Play of colours – speculating on the coalition options
September 18, 2017
By FTI Consulting
In the final days before Germany elects a new government the outcome is still looking predictable. After a fairly uneventful campaign over summer – at least compared to national elections elsewhere in Europe – Angela Merkel will almost certainly lead her fourth cabinet. Since mid-June the polls have been pretty stable, showing Christian Democrats (CDU/CSU) with a solid lead at 36 – 38 per cent and historically weak Social Democrats (SPD) at around 22 – 25 per cent. Four smaller parties are bobbing around between 8 and 10 per cent. Looking at these numbers, another Grand Coalition of Christian and Social Democrats is a fairly likely result – despite the fact that the SPD will have a hard time agreeing to such a renewed deal initially, frustrated by a result inexplicable to them as they have largely defined the current Grand Coalition’s agenda with social-democratic input.
What are the alternatives?
Maybe it is this hesitancy on the part of the SPD which leads to the lively debate on the alternatives to a Grand Coalition being discussed in these final campaigning days. And even if some of these are virtually impossible, they add colour to the admittedly static-looking political palette in Germany.
Combinations with yellow and green
The Liberals have declared their readiness to enter government and thus made “Jamaica”, a coalition of Christian Democrats (black), Liberals (yellow) and Greens, the most discussed option in the debate next to the Grand Coalition. The Greens themselves seem ready to commit to such an experiment, although they continue to fiercely attack Liberal positions on transport and energy policy, making it hard to imagine that both will be able to reach meaningful compromises once the vote is cast. But it’s not only being at odds with one another, and relishing to highlight the differences of traditional enmities that stand in the way, but also coalition dynamics: If the Liberals, as polls indicate, were to surpass the Greens on voting day, and the Greens would actually suffer a decline of approval, the job of keeping both sides together in a coalition might prove too big for even as patient a leader as Angela Merkel. Horst Seehofer, Head of CDU’s Bavarian sister party CSU, meanwhile declared his favourite to be a coalition just with the Liberals, termed “black / yellow”. However, the numbers simply don’t stack up at this stage, which makes this somewhat wishful thinking.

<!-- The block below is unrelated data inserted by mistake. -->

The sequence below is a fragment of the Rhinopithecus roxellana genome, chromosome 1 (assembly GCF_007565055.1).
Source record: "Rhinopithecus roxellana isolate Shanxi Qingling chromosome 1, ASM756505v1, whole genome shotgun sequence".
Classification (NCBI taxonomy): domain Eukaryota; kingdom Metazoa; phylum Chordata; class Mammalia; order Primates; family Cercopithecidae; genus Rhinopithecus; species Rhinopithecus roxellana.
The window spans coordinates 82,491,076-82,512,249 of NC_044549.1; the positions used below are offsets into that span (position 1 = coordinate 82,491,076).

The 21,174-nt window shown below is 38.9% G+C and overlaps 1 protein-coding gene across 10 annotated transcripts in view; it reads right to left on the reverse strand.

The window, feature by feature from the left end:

The same accounts for “black / green”, the combination of Christian Democrats and Greens. Germany’s eco party is just too weak at present and literally fighting for survival. There is some tragedy in this, particularly if we look back four years ago, when the Greens declined the offer on the table to govern together with the CDU/CSU. This time round, such an opportunity is unlikely to return.
Looking further to the left, the Christian Democrats have excluded a coalition involving the Left Party (Die Linke), and the Social Democrats would also find it extremely hard to compromise with Die Linke on many issues, of which foreign policy is the biggest bone of contention. That aside, the numbers are unlikely to even offer the remote chance for a “red / pink (Left) / green” coalition.
Looking further to the right, there is no option: all established parties have ruled out a coalition with the populist, rightist AfD party (Alternative für Deutschland). However, they all will have to deal with the fact that AfD members, polling between 8 and 10 per cent at present, and rising, will be sitting with them in parliament. Some also fear that Merkel’s campaign strategy, which largely consists in not provoking anybody, might not pay off in the end: What if voters mistook her lead in the polls for the real thing, thinking that she will make it anyways, and start to play with their vote tactically instead, leading to a CDU share below current polls?
A known known
Such a scenario, as deplorable at it would seem from a CDU perspective, might in the end help Social Democrats cast aside their doubts on a new deal with Angela Merkel, paving the way to another Grand Coalition.
Here’s another factor to take into account: Germany’s “Volkswagen State” of Lower Saxony will have early elections three weeks later, on October 15, after the slim state government majority by the Social Democrats and Greens was lost due to one individual defector. As formal coalition negotiations will probably only start in earnest after the Lower Saxony vote, there’s ample time to test the waters around Jamaica in the weeks before. And who knows: if FDP and Greens failed to impress for all to see, the SPD might find new reason to reconsider an alliance with the eternal Chancellor.
And the German public seems to be okay with that: according to a recent survey, 55 per cent of the population think the current government has been “fairly good”, and there you have it.
The views expressed herein are those of the author(s) and not necessarily the views of FTI Consulting LLP, its management, its subsidiaries, its affiliates, or its other professionals, members or employees.
Ms. Ledosquet joined FTI Consulting’s London office in 2000 and advised clients from various sectors in strategic communications, initially focussed on financial market communication and international assignments. After moving back to Germany in 2005, she supported clients in corporate and change communication. Since 2010, Ms. Ledosquet co-heads FTI Consulting’s Berlin based public affairs practice covering predominantly energy, finance and consumer protection policy. Prior to FTI Consulting, she was international communications manager at British Airways plc.